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Metabolomic investigations in cerebrospinal fluid of Parkinson's disease


Willkommen, Desiree; Lucio, Marianna; Moritz, Franco; Forcisi, Sara; Kanawati, Basem; Smirnov, Kirill S; Schroeter, Michael; Sigaroudi, Ali; Schmitt-Kopplin, Philippe; Michalke, Bernhard (2018). Metabolomic investigations in cerebrospinal fluid of Parkinson's disease. PLoS ONE, 13(12):e0208752.

Abstract

The underlying mechanisms of Parkinson´s disease are not completely revealed. Especially, early diagnostic biomarkers are lacking. To characterize early pathophysiological events, research is focusing on metabolomics. In this case-control study we investigated the metabolic profile of 31 Parkinson´s disease-patients in comparison to 95 neurologically healthy controls. The investigation of metabolites in CSF was performed by a 12 Tesla SolariX Fourier transform-ion cyclotron resonance-mass spectrometer (FT-ICR-MS). Multivariate statistical analysis sorted the most important biomarkers in relation to their ability to differentiate Parkinson versus control. The affected metabolites, their connection and their conversion pathways are described by means of network analysis. The metabolic profiling by FT-ICR-MS in CSF yielded in a good group separation, giving insights into the disease mechanisms. A total number of 243 metabolites showed an affected intensity in Parkinson´s disease, whereas 15 of these metabolites seem to be the main biological contributors. The network analysis showed a connection to the tricarboxylic cycle (TCA cycle) and therefore to mitochondrial dysfunction and increased oxidative stress within mitochondria. The metabolomic analysis of CSF in Parkinson´s disease showed an association to pathways which are involved in lipid/ fatty acid metabolism, energy metabolism, glutathione metabolism and mitochondrial dysfunction.

Abstract

The underlying mechanisms of Parkinson´s disease are not completely revealed. Especially, early diagnostic biomarkers are lacking. To characterize early pathophysiological events, research is focusing on metabolomics. In this case-control study we investigated the metabolic profile of 31 Parkinson´s disease-patients in comparison to 95 neurologically healthy controls. The investigation of metabolites in CSF was performed by a 12 Tesla SolariX Fourier transform-ion cyclotron resonance-mass spectrometer (FT-ICR-MS). Multivariate statistical analysis sorted the most important biomarkers in relation to their ability to differentiate Parkinson versus control. The affected metabolites, their connection and their conversion pathways are described by means of network analysis. The metabolic profiling by FT-ICR-MS in CSF yielded in a good group separation, giving insights into the disease mechanisms. A total number of 243 metabolites showed an affected intensity in Parkinson´s disease, whereas 15 of these metabolites seem to be the main biological contributors. The network analysis showed a connection to the tricarboxylic cycle (TCA cycle) and therefore to mitochondrial dysfunction and increased oxidative stress within mitochondria. The metabolomic analysis of CSF in Parkinson´s disease showed an association to pathways which are involved in lipid/ fatty acid metabolism, energy metabolism, glutathione metabolism and mitochondrial dysfunction.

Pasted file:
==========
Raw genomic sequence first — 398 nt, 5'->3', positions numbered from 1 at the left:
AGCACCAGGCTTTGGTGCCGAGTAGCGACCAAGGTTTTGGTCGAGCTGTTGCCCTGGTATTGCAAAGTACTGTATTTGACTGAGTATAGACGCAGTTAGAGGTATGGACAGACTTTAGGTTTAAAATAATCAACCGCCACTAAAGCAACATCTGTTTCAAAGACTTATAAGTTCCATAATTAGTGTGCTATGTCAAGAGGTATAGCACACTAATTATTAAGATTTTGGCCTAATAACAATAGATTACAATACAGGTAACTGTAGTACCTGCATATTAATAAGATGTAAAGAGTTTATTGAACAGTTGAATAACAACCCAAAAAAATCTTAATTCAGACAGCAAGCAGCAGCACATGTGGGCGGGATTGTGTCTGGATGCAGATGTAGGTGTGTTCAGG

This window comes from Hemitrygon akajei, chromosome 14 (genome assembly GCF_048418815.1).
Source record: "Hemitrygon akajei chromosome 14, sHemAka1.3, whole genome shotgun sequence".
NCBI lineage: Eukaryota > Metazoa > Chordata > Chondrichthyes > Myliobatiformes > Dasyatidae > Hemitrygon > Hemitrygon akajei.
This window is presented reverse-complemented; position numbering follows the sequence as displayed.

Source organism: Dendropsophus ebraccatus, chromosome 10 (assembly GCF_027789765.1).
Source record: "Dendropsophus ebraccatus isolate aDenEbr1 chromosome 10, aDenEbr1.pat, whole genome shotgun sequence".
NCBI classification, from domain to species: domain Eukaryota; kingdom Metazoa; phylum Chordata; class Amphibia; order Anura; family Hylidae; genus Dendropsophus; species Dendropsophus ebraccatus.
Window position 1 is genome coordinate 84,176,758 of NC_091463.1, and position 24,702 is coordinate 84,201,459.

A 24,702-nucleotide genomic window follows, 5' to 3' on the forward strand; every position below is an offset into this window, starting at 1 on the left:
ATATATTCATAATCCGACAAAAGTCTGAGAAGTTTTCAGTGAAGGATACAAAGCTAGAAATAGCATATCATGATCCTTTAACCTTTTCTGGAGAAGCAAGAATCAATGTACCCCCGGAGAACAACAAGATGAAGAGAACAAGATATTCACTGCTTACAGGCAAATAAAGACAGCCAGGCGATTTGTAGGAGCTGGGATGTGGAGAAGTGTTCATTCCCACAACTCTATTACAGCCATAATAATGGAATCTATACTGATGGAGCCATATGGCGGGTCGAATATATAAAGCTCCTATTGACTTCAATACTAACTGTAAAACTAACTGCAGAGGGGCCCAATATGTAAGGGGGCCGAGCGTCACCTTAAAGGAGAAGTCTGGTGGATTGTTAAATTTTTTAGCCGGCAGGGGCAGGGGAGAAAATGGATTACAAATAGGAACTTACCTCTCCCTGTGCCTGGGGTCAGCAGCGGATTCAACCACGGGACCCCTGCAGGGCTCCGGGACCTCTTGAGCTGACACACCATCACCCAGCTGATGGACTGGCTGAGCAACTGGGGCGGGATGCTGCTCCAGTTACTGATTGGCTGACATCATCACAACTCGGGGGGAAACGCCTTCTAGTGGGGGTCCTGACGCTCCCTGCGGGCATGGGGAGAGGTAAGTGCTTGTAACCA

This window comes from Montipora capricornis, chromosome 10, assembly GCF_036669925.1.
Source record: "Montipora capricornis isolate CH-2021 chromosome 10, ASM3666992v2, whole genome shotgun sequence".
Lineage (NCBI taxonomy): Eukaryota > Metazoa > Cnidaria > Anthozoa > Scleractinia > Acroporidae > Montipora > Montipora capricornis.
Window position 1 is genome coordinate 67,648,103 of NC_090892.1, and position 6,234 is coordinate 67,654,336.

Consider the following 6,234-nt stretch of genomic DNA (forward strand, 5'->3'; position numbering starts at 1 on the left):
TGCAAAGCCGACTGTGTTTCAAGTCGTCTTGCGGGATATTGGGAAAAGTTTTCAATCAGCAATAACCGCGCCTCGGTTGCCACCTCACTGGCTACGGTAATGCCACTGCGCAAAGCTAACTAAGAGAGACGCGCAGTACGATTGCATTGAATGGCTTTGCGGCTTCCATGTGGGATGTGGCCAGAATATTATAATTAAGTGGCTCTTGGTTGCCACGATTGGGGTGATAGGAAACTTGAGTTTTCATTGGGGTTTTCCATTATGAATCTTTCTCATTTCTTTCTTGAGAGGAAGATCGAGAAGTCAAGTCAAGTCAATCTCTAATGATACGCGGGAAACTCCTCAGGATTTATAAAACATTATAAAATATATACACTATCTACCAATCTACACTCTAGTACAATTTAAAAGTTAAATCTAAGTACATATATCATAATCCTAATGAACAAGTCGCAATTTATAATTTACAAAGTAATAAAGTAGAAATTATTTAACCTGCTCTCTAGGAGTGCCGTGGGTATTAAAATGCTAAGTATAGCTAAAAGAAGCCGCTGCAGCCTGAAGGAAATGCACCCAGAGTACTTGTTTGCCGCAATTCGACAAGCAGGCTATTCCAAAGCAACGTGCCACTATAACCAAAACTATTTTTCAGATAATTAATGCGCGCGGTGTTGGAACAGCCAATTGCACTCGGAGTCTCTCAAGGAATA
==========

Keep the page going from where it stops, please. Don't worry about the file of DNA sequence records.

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Item Type:Journal Article, refereed, original work
Communities & Collections:04 Faculty of Medicine > University Hospital Zurich > Clinic for Clinical Pharmacology and Toxicology
Dewey Decimal Classification:610 Medicine & health
Scopus Subject Areas:Life Sciences > General Biochemistry, Genetics and Molecular Biology
Life Sciences > General Agricultural and Biological Sciences
Health Sciences > Multidisciplinary
Uncontrolled Keywords:General Biochemistry, Genetics and Molecular Biology, General Agricultural and Biological Sciences, General Medicine
Language:English
Date:10 December 2018
Deposited On:31 Jan 2019 12:38
Last Modified:20 Jun 2024 01:36
Publisher:Public Library of Science (PLoS)
ISSN:1932-6203
OA Status:Gold
Free access at:PubMed ID. An embargo period may apply.
Publisher DOI:https://doi.org/10.1371/journal.pone.0208752
PubMed ID:30532185
  • Content: Published Version
  • Licence: Creative Commons: Attribution 4.0 International (CC BY 4.0)